Posted by: reiterations | October 10, 2015

Saturday Spurgeon (8)

Before we had a being in the world, we had a being in His heart.  When we were enemies to Him, He knew us, our misery, our madness, and our wickedness.  When we wept bitterly in despairing repentance and viewed Him only as a judge and a ruler, He viewed us as His brethren well-beloved and His bowels yearned towards us.  He never mistook His chosen, but always beheld them as objects of His infinite affection.  “The Lord knows those who are His” is as true of the prodigals who are feeding swine as of the children who sit at the table. – Charles Spurgeon (1834-1892), from a meditation on Genesis 42.8.

Posted by: reiterations | October 9, 2015

No Room for Despair

Yet, there is, in the Christian life, no room for despair.  Only, our hopefulness should not be founded on the sand.  It should be founded, not upon a blind ignorance of the danger, but solely upon the precious promises of God.  Laymen, as well as ministers, should return, in these trying days, to the study of the Word of God.

If the Word of God be heeded, the Christian battle will be fought both with love and with faithfulness.  Party passions and personal animosities will be put away but, on the other hand, even angels from heaven will be rejected if they preach a gospel different from the blessed gospel of the cross.  Every man must decide upon which side he will stand.  God grant that we may decide aright!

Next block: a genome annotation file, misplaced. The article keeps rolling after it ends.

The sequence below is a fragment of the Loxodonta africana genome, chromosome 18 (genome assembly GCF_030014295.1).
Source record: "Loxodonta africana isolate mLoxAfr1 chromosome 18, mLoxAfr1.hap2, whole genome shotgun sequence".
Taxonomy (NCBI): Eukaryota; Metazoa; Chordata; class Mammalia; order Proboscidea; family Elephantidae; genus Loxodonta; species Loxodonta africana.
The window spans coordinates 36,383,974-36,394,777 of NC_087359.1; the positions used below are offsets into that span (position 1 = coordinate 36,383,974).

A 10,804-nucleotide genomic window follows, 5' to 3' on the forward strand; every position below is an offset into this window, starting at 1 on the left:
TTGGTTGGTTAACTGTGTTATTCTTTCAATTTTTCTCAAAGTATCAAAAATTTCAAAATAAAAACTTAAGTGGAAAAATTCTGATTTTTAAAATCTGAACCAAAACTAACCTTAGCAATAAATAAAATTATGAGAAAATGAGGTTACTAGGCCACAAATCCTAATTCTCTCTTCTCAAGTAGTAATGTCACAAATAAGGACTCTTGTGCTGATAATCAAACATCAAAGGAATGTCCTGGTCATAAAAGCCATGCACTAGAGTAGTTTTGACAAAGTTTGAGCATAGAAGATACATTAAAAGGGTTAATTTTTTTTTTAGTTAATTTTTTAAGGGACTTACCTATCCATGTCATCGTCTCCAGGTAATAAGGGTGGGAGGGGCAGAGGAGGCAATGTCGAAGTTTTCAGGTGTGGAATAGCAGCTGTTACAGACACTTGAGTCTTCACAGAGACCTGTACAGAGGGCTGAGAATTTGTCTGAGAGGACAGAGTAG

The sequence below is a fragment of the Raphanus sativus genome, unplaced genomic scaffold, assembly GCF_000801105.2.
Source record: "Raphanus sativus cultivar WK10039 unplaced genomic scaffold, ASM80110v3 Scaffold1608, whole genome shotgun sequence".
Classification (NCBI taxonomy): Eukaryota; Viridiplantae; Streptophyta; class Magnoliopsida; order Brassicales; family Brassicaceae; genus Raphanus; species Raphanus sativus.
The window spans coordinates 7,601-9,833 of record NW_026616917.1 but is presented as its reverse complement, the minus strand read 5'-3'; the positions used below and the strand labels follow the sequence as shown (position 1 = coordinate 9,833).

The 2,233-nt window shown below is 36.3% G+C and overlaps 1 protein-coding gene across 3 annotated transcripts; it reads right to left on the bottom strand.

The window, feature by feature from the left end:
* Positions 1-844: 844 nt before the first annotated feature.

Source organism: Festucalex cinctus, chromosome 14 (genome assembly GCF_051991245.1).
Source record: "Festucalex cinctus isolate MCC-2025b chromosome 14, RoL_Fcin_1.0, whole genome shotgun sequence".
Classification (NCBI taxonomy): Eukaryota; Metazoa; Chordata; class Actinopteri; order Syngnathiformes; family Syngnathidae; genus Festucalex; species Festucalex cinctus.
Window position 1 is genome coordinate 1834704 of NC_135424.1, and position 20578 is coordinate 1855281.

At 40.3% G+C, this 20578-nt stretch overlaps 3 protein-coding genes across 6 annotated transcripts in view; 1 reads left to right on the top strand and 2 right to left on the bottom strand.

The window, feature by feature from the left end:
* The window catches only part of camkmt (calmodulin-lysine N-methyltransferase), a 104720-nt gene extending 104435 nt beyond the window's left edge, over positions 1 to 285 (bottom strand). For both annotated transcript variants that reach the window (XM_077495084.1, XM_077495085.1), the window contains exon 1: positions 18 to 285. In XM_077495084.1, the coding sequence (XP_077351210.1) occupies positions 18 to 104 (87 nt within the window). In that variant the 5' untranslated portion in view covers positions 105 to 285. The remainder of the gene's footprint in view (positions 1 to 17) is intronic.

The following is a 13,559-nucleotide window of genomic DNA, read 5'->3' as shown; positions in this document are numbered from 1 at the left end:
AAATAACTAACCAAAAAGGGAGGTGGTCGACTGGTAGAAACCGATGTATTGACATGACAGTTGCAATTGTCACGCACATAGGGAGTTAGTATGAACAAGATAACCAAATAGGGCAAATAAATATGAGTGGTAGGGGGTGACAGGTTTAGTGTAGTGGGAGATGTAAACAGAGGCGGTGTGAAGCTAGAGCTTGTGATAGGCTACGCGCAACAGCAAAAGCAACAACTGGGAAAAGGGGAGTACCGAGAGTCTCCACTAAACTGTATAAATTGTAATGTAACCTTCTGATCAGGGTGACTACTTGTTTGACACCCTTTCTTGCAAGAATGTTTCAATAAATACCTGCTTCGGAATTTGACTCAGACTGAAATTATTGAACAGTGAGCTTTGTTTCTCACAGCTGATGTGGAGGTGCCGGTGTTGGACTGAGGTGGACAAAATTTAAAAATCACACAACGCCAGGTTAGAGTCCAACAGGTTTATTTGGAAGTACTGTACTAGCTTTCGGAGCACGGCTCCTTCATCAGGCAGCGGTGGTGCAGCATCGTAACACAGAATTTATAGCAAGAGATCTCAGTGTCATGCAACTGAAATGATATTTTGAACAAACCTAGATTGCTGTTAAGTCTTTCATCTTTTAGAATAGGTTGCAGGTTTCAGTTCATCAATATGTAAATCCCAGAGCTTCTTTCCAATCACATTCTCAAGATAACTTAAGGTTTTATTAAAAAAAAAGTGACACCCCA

What the immediate future may bring we cannot presume to say.  The final result, indeed, is clear.  God has not deserted His church.  He has brought her through even darker hours than those which try our courage now, yet the darkest hour has always come before the dawn.  We have, today, the entrance of paganism into the church in the name of Christianity.  But, in the second century, a similar battle was fought and won.  From another point of view, modern liberalism is like the legalism of the middle ages, with its dependence upon the merit of man.  And another Reformation, in God’s good time, will come.

From: Christianity and Liberalism by J. Gresham Machen (New York: Macmillan, 1923), p. 178.

Posted by: reiterations | October 8, 2015

On the Fundamental Requirement of Being Convicted of Sin